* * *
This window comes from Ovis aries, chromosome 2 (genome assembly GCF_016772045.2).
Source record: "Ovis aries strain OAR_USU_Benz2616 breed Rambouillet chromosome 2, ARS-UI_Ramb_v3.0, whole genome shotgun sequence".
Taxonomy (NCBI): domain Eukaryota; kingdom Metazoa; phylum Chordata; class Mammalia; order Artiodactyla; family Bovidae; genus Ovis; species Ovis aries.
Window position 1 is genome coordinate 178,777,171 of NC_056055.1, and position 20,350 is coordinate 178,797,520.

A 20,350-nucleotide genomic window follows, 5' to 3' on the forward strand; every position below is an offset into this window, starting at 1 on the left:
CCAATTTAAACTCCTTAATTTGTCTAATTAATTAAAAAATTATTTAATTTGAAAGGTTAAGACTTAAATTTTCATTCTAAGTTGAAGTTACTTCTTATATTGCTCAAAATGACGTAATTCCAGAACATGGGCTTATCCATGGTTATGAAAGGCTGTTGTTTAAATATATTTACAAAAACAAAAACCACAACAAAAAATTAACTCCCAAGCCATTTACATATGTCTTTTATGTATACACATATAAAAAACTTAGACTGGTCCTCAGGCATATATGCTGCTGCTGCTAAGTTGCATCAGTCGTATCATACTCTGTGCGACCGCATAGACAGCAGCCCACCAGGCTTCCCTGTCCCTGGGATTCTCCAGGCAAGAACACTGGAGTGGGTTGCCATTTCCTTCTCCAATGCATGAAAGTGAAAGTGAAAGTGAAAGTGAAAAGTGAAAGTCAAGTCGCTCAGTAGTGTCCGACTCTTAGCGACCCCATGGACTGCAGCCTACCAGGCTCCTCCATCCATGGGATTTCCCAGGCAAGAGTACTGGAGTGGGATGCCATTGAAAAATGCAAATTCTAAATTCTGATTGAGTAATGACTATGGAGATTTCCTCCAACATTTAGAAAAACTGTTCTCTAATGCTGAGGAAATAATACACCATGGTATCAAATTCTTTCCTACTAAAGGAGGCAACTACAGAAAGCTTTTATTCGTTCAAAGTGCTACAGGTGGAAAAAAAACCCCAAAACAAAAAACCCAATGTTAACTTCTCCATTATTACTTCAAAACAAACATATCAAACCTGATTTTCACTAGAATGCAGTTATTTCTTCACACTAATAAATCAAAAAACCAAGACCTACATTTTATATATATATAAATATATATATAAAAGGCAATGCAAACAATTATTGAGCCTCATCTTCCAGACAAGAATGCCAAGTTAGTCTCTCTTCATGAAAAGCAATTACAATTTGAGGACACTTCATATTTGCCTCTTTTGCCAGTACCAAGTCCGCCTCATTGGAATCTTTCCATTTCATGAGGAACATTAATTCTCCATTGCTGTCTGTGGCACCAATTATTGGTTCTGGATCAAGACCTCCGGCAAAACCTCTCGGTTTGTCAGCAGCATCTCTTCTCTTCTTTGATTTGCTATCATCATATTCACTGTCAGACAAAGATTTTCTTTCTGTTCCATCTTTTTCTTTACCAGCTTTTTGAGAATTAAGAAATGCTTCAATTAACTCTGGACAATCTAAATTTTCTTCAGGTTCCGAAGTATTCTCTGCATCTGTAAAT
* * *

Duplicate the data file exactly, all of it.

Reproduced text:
This window comes from Ovis aries, chromosome 2 (genome assembly GCF_016772045.2).
Source record: "Ovis aries strain OAR_USU_Benz2616 breed Rambouillet chromosome 2, ARS-UI_Ramb_v3.0, whole genome shotgun sequence".
Taxonomy (NCBI): domain Eukaryota; kingdom Metazoa; phylum Chordata; class Mammalia; order Artiodactyla; family Bovidae; genus Ovis; species Ovis aries.
Window position 1 is genome coordinate 178,777,171 of NC_056055.1, and position 20,350 is coordinate 178,797,520.

A 20,350-nucleotide genomic window follows, 5' to 3' on the forward strand; every position below is an offset into this window, starting at 1 on the left:
CCAATTTAAACTCCTTAATTTGTCTAATTAATTAAAAAATTATTTAATTTGAAAGGTTAAGACTTAAATTTTCATTCTAAGTTGAAGTTACTTCTTATATTGCTCAAAATGACGTAATTCCAGAACATGGGCTTATCCATGGTTATGAAAGGCTGTTGTTTAAATATATTTACAAAAACAAAAACCACAACAAAAAATTAACTCCCAAGCCATTTACATATGTCTTTTATGTATACACATATAAAAAACTTAGACTGGTCCTCAGGCATATATGCTGCTGCTGCTAAGTTGCATCAGTCGTATCATACTCTGTGCGACCGCATAGACAGCAGCCCACCAGGCTTCCCTGTCCCTGGGATTCTCCAGGCAAGAACACTGGAGTGGGTTGCCATTTCCTTCTCCAATGCATGAAAGTGAAAGTGAAAGTGAAAGTGAAAAGTGAAAGTCAAGTCGCTCAGTAGTGTCCGACTCTTAGCGACCCCATGGACTGCAGCCTACCAGGCTCCTCCATCCATGGGATTTCCCAGGCAAGAGTACTGGAGTGGGATGCCATTGAAAAATGCAAATTCTAAATTCTGATTGAGTAATGACTATGGAGATTTCCTCCAACATTTAGAAAAACTGTTCTCTAATGCTGAGGAAATAATACACCATGGTATCAAATTCTTTCCTACTAAAGGAGGCAACTACAGAAAGCTTTTATTCGTTCAAAGTGCTACAGGTGGAAAAAAAACCCCAAAACAAAAAACCCAATGTTAACTTCTCCATTATTACTTCAAAACAAACATATCAAACCTGATTTTCACTAGAATGCAGTTATTTCTTCACACTAATAAATCAAAAAACCAAGACCTACATTTTATATATATATAAATATATATATAAAAGGCAATGCAAACAATTATTGAGCCTCATCTTCCAGACAAGAATGCCAAGTTAGTCTCTCTTCATGAAAAGCAATTACAATTTGAGGACACTTCATATTTGCCTCTTTTGCCAGTACCAAGTCCGCCTCATTGGAATCTTTCCATTTCATGAGGAACATTAATTCTCCATTGCTGTCTGTGGCACCAATTATTGGTTCTGGATCAAGACCTCCGGCAAAACCTCTCGGTTTGTCAGCAGCATCTCTTCTCTTCTTTGATTTGCTATCATCATATTCACTGTCAGACAAAGATTTTCTTTCTGTTCCATCTTTTTCTTTACCAGCTTTTTGAGAATTAAGAAATGCTTCAATTAACTCTGGACAATCTAAATTTTCTTCAGGTTCCGAAGTATTCTCTGCATCTGTAAAT